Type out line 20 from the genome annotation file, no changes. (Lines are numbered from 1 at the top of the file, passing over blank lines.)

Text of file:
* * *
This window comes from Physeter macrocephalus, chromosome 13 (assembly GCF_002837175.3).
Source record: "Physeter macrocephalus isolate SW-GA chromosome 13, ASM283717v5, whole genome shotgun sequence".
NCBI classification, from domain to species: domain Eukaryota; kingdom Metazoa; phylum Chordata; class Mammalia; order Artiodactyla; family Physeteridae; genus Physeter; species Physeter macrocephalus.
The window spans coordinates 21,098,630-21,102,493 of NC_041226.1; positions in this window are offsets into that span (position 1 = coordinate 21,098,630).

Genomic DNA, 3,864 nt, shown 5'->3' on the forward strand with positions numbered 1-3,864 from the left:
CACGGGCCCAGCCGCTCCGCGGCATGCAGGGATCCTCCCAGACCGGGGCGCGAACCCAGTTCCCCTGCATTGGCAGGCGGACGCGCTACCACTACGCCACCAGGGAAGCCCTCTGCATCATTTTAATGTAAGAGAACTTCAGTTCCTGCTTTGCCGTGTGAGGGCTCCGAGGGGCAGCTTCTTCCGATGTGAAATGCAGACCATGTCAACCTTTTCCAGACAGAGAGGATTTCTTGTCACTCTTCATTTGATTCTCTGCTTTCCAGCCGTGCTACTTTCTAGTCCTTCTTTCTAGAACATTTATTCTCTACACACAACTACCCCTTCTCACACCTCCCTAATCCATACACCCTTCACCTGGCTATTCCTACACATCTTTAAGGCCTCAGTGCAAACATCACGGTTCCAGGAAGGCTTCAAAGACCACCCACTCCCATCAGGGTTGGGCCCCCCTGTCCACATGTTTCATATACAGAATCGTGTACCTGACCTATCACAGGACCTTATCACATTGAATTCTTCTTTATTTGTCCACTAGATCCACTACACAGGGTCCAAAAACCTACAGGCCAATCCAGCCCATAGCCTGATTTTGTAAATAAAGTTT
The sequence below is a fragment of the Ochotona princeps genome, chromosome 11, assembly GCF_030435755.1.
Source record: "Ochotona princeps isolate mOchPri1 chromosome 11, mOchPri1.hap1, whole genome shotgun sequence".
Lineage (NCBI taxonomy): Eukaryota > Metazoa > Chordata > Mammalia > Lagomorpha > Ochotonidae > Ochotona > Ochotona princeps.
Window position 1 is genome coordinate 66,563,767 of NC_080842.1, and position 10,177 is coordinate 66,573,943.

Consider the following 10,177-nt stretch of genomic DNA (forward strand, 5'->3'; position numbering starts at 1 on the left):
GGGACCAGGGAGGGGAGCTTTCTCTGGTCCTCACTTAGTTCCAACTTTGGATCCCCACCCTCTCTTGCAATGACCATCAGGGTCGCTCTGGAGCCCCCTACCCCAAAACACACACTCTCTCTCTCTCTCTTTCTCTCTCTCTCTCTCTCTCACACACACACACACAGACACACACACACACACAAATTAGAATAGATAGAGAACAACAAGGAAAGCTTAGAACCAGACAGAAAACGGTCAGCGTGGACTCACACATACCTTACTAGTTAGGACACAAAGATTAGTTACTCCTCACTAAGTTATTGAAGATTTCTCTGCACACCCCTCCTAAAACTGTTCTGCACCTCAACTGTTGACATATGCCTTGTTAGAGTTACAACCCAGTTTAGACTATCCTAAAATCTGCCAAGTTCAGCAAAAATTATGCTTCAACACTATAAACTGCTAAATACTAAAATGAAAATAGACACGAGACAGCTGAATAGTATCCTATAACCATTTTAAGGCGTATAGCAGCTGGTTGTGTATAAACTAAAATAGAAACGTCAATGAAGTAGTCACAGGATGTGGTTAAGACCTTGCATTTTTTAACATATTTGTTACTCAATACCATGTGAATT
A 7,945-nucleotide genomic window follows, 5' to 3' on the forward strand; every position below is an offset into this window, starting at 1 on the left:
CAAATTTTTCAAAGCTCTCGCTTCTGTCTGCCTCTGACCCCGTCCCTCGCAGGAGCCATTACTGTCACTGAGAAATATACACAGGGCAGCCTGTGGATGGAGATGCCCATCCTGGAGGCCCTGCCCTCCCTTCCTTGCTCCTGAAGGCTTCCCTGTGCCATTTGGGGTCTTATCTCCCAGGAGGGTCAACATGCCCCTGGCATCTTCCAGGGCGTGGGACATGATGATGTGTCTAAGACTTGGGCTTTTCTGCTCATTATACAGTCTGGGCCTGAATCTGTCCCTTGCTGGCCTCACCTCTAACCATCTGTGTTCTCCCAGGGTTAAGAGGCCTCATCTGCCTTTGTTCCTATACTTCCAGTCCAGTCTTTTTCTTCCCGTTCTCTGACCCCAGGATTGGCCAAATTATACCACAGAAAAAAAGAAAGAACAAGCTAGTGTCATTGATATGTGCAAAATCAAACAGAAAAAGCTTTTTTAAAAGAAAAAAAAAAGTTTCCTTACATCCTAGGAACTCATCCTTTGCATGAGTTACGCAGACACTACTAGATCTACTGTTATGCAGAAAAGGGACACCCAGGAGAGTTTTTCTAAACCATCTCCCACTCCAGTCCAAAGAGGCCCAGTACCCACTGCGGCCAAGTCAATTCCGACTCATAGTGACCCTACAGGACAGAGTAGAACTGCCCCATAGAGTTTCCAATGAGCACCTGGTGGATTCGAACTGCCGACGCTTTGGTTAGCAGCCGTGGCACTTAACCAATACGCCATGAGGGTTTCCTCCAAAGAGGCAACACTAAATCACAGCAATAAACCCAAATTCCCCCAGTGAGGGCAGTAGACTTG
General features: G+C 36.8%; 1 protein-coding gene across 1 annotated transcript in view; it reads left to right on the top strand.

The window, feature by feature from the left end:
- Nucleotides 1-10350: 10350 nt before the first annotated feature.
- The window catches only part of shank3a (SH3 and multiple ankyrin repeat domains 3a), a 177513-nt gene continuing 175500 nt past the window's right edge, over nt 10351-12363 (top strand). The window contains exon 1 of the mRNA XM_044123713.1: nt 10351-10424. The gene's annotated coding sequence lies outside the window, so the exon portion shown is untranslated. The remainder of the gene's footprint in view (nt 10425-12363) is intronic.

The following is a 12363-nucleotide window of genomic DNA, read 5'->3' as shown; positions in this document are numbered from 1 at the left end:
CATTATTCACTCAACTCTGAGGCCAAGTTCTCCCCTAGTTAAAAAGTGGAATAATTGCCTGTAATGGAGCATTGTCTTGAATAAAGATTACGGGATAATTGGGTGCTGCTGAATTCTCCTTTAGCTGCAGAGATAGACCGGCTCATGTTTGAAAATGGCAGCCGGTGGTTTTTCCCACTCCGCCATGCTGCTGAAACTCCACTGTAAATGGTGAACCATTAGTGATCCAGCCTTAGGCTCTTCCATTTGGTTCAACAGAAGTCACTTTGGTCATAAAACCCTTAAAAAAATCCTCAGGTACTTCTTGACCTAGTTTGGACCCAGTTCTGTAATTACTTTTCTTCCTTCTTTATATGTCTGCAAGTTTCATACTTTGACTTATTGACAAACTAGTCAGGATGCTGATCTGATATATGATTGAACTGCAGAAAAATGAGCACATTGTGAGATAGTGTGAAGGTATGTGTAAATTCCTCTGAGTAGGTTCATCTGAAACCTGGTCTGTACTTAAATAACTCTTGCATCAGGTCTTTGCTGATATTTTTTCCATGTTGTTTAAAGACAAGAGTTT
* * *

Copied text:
CATTATTCACTCAACTCTGAGGCCAAGTTCTCCCCTAGTTAAAAAGTGGAATAATTGCCTGTAATGGAGCATTGTCTTGAATAAAGATTACGGGATAATTGGGTGCTGCTGAATTCTCCTTTAGCTGCAGAGATAGACCGGCTCATGTTTGAAAATGGCAGCCGGTGGTTTTTCCCACTCCGCCATGCTGCTGAAACTCCACTGTAAATGGTGAACCATTAGTGATCCAGCCTTAGGCTCTTCCATTTGGTTCAACAGAAGTCACTTTGGTCATAAAACCCTTAAAAAAATCCTCAGGTACTTCTTGACCTAGTTTGGACCCAGTTCTGTAATTACTTTTCTTCCTTCTTTATATGTCTGCAAGTTTCATACTTTGACTTATTGACAAACTAGTCAGGATGCTGATCTGATATATGATTGAACTGCAGAAAAATGAGCACATTGTGAGATAGTGTGAAGGTATGTGTAAATTCCTCTGAGTAGGTTCATCTGAAACCTGGTCTGTACTTAAATAACTCTTGCATCAGGTCTTTGCTGATATTTTTTCCATGTTGTTTAAAGACAAGAGTTT